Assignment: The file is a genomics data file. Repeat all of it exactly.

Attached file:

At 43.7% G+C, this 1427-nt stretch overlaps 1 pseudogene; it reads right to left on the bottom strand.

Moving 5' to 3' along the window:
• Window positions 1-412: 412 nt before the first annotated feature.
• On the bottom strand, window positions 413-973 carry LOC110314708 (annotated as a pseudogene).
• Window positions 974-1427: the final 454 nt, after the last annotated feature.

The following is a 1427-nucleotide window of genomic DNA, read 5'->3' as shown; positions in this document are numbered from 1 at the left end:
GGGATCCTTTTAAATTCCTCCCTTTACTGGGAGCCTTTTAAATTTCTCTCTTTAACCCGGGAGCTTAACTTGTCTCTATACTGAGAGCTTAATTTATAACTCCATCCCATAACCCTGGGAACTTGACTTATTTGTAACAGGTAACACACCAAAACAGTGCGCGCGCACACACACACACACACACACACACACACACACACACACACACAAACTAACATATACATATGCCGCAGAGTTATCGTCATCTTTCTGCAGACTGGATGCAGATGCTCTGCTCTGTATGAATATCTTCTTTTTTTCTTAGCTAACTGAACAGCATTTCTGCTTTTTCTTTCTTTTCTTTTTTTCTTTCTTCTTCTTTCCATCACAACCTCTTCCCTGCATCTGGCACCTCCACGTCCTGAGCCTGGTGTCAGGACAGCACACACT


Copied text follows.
At 43.7% G+C, this 1427-nt stretch overlaps 1 pseudogene; it reads right to left on the bottom strand.

Moving 5' to 3' along the window:
• Window positions 1-412: 412 nt before the first annotated feature.
• On the bottom strand, window positions 413-973 carry LOC110314708 (annotated as a pseudogene).
• Window positions 974-1427: the final 454 nt, after the last annotated feature.

The following is a 1427-nucleotide window of genomic DNA, read 5'->3' as shown; positions in this document are numbered from 1 at the left end:
GGGATCCTTTTAAATTCCTCCCTTTACTGGGAGCCTTTTAAATTTCTCTCTTTAACCCGGGAGCTTAACTTGTCTCTATACTGAGAGCTTAATTTATAACTCCATCCCATAACCCTGGGAACTTGACTTATTTGTAACAGGTAACACACCAAAACAGTGCGCGCGCACACACACACACACACACACACACACACACACACACACACACAAACTAACATATACATATGCCGCAGAGTTATCGTCATCTTTCTGCAGACTGGATGCAGATGCTCTGCTCTGTATGAATATCTTCTTTTTTTCTTAGCTAACTGAACAGCATTTCTGCTTTTTCTTTCTTTTCTTTTTTTCTTTCTTCTTCTTTCCATCACAACCTCTTCCCTGCATCTGGCACCTCCACGTCCTGAGCCTGGTGTCAGGACAGCACACACT